The spirit of the area was well judged in 1970. At that time it had suffered from the neglect of official policy in building new estates on green land and ignoring the plight of old areas. The presumption at that time was that the slum clearance bulldozer would deal with the area eventually. On a hot summer night in the middle of 1970 Councillor McClatchie hired the Nissen Hut style church hall that then stood on the large bomb site in Craven Street now known as Hilton court. He came with some of his officers to tell the good people of Chapelfields how he was going to knock down the whole of their six streets and build six brand new high-rise apartments like they were then doing in Hillfields on the other side of the city.

But the people were armed and ready. The abysmal problems of the high-rise flats were already becoming apparent. The re-housing of much of Hillfields in the distant Wood End was a complete disaster that still worries us forty years later. The meeting was packed and the windows were wide open and people surrounded the church and hung in and out of the windows. The good councillor left with his tail between his legs. Within a few months the area had been designated a General Improvement Area and substantial grants were offered to nearly every household for property improvements.  Later the area was designated a Conservation Area.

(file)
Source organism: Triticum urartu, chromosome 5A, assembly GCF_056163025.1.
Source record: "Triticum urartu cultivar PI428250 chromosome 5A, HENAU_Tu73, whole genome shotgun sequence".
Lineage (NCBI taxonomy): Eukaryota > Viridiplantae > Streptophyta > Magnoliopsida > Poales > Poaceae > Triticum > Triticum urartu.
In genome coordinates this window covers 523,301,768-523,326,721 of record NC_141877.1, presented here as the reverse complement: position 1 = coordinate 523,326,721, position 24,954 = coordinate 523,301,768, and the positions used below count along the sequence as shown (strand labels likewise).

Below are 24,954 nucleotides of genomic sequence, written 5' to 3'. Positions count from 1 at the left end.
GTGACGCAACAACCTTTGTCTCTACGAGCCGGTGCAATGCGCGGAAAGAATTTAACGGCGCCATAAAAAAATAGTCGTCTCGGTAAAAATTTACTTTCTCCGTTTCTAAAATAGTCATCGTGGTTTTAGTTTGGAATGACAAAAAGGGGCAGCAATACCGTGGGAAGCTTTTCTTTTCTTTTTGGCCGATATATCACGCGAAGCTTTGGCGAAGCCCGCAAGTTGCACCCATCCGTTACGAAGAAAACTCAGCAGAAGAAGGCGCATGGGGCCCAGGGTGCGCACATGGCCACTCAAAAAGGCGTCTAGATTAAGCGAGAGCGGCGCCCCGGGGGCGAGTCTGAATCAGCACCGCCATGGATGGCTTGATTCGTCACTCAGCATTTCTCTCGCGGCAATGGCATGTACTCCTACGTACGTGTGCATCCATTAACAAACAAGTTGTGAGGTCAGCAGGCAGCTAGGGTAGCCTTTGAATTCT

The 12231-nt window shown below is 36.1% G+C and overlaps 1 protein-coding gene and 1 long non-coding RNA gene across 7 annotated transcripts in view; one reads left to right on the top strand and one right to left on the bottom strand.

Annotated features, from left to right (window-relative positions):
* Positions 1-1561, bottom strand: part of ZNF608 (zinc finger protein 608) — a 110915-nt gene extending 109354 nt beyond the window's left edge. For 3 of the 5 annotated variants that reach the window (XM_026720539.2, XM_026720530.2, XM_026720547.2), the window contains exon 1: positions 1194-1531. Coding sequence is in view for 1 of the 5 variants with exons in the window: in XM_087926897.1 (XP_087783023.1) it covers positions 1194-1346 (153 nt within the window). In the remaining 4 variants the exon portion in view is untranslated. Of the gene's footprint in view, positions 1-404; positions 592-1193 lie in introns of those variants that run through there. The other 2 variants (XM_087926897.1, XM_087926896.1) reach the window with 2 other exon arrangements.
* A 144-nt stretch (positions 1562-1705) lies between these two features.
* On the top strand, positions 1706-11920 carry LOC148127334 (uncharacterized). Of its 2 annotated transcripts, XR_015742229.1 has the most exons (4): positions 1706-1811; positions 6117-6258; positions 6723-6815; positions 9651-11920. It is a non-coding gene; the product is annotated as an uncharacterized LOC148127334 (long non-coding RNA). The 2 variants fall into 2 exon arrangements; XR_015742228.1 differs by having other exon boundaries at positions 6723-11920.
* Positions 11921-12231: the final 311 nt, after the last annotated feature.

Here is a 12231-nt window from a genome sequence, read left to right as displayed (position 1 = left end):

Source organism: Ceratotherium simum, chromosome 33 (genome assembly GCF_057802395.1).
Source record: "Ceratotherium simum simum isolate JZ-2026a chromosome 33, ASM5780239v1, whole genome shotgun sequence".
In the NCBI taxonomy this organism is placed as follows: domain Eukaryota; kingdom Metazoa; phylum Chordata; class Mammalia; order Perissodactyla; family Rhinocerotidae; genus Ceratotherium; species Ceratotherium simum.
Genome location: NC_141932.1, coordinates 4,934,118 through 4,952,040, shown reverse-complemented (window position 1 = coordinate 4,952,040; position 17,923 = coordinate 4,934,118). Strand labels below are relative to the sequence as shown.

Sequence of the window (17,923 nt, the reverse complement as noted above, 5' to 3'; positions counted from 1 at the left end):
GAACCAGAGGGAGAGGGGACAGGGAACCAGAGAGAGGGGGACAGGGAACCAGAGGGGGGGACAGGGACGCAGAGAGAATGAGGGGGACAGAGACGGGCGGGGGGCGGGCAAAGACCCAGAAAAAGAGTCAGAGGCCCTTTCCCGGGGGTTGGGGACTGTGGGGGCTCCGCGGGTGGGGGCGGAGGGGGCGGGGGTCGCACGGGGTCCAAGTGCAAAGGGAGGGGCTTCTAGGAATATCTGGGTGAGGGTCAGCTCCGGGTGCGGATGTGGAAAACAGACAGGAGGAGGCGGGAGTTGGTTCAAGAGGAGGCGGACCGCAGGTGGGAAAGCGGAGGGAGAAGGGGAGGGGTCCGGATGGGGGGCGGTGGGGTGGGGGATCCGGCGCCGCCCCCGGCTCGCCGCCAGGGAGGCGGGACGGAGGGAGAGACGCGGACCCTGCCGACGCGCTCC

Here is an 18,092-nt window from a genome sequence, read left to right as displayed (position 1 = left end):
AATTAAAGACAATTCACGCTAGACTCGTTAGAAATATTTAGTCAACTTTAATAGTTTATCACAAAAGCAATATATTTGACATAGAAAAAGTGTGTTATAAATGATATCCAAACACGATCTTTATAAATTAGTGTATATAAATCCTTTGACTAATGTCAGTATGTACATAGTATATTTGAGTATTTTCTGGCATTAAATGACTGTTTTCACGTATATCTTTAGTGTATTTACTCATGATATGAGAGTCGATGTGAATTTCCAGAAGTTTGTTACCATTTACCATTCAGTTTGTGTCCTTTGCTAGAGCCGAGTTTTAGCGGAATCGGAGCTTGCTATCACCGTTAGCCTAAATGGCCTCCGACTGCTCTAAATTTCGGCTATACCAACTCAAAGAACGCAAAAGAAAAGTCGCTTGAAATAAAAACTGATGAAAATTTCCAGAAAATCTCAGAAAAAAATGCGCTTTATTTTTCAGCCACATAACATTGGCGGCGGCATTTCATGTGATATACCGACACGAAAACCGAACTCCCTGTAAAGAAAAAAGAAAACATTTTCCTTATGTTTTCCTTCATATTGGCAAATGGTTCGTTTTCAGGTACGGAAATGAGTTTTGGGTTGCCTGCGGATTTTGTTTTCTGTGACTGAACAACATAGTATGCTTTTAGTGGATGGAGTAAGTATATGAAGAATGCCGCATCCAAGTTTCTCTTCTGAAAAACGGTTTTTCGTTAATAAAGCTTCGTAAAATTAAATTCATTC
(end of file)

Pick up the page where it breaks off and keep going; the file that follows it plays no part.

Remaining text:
Much of the improvement work was done by a building firm in Hearsall Lane called Brandon and Seery. They were both friends of mine and they did much excellent work but in those days we knew little about conservation and much damage was done by stripping slate roofs and pebble dashing lime mortar built walls. But at that  time the area had become dilapidated and improvements to living conditions took precedence. Many cellars were filled in needlessly and features such as doorways and staircases ripped out. There still remain a few houses that display some of the best early features. It is to be hoped that future ‘improvements’ will not remove remaining features and may even put some back.

This is the heritage that helps make Chapelfields so pleasant to live in. But you cannot live on sentiment alone. So what practical things does the area enjoy? We have a doctor’s surgery in Mount street and another nearby and two dentists and an optician on Hearsall  common. The shops of Earlsdon are in easy reach and in The Arches there is and array of support functions for those of us who consider keeping old cars to be a sensible option. We also have there a snooker hall, gymnasium, bedding shop, carpet shop and new and used car sales. The chippie, hairdresser and balti, outdoor and pie shop in Spon End are within easy distance as are the shops at The Maudsley. We even have our own Balti in Craven Street. We also have our own St. Mary Magdalen Church and there are three other churches nearby.

The Supermarket is within reasonable walking distance and next to it you can buy stationery, furniture, electrical goods, bedding and curtains and the delights of a huge hardware store. You can even get a Big Mac or a MacFlurry. Out of town shopping malls have wreaked serious havoc with our city centres but if you happen to have one within walking distance and it is accessible by walking then it is quite beneficial for you and the area.  This particular shopping centre, at the Alvis, is quite good because it is easy of foot access. Many modern centres are designed for, and are accessible to, only the car.